Note: This is the fourth installment in the Breath of Heaven series. If you’re new here, Welcome! If you’d like to start with the first installment please click here.
I open my eyes. The sideways sallow hall light ushers with it a creeping sense of dread, low-level anxiety threatens to balloon into full-blown freakout. I feel hungover. Maybe I’m getting the flu? Did I wreck my car? What the hell is wrong with me? I run my hand through my tangled hair.
Oh yeah, I remember – Greg died yesterday … twice … I’m awake now.
Zombie-like I stand, managing to step over Travis who’s dozing on the floor. Kimberly sees I’m conscious and quips, “How do you sleep without moving at all? You haven’t so much as flinched since you laid down.”
I shrug, continuing my shuffle toward the restroom. “What makes you think I slept?” I volley back managing a playful smile.
I must have napped. It is 5:17 am. I left Greg in the Critical Care Unit shortly after 3 a.m.
Opening the creaky door to the public restroom the vulgar fluorescent light attacks my throbbing head. The garish pink tiled walls sporting beige toilet stalls announce this isn’t the recently remodeled wing of the hospital. Balancing my toothbrush and paste on the edge of the faded pink sink I notice a disinfectant odor mixed with urine mixed with a horribly outdated public restroom. I want to gag. Instead, I swallow hard, choking back a sob that threatens to rise above the vomit.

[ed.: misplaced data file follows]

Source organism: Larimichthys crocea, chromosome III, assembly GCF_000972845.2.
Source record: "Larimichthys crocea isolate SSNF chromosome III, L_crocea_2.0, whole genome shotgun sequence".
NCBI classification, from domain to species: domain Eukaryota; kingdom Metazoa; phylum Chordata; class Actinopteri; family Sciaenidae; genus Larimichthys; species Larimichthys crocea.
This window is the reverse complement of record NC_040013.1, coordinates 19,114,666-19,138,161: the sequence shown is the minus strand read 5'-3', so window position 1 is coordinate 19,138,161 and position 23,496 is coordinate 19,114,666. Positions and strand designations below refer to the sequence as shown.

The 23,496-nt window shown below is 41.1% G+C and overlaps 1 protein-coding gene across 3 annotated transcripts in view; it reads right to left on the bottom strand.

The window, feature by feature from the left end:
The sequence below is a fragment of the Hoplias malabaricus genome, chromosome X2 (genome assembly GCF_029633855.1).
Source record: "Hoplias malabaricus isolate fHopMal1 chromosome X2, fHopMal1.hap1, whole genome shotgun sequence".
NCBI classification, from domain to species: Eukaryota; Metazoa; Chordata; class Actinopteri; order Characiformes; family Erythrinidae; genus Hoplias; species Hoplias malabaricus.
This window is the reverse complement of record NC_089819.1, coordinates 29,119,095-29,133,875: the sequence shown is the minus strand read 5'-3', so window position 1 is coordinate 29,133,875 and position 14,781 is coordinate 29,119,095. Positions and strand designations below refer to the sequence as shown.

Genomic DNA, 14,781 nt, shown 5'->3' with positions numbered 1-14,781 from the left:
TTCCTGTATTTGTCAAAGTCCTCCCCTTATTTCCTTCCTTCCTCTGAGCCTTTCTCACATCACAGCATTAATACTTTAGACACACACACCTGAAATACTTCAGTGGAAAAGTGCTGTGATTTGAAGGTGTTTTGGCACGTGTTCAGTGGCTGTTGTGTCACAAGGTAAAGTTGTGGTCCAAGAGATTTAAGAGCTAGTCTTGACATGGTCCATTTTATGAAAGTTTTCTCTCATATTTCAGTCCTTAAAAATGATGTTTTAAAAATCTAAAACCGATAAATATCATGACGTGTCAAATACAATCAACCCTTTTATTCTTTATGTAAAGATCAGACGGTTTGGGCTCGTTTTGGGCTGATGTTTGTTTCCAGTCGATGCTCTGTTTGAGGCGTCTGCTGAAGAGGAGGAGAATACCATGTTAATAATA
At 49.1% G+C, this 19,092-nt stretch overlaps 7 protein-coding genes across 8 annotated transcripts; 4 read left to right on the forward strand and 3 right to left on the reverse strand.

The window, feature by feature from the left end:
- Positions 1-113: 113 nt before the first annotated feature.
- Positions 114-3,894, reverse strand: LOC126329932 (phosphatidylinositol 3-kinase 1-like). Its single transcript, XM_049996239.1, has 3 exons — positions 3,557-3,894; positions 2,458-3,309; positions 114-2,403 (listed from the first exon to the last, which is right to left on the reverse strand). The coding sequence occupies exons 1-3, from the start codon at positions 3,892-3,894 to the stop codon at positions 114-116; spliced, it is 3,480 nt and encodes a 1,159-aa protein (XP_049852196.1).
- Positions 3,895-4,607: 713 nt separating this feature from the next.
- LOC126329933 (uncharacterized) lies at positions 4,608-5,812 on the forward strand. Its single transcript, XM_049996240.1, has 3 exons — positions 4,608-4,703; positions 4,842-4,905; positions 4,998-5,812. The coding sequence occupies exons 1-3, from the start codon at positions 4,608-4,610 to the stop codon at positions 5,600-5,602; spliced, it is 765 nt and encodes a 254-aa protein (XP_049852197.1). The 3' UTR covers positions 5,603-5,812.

I glimpse at the sterile metal framed mirror. Bags under my eyes assure me that I’m older than I imagine myself. Should I pat on makeup to cover them?
Why do I care? This is all about Greg waking up, not a bag of makeup. Not the perfect outfit. Not my hairstyle. Not fretting over what people think. I know the people who love me won’t think anything. I toss my makeup bag in my purse. Pulling open the heavy door, I pause, dig around in my bag for my neutral lipstick and apply just a bit – baby steps … baby steps.
I tread back to my sleeping spot. I sit staring at the opposite end of the waiting area. I consider the exit sign for far too long. I walk over to check out the coffee station. I have no appetite for it. Tea … gross. Water … nope.
I’m in a haze. I can’t climb out. I hear others engaged in quiet conversations. I manage to take a bite of a dry leftover deli sandwich that is sitting half-covered on an end table. I manage not to cry in front of anyone. I participate in conversations. The sun peaks over the edge of the building. We made it through the night.
I visit Greg. My tears drip onto his sheets. I visit the chapel. I sit, staring at the altar. Zero feelings. I’m not sad. I’m not scared. I’m not anything. I am exhausted. I walk to the hospital gift shop – closed. An eerie feeling washes over me as I tread through the empty corridors. With nowhere else to go, I head toward the familiar waiting area.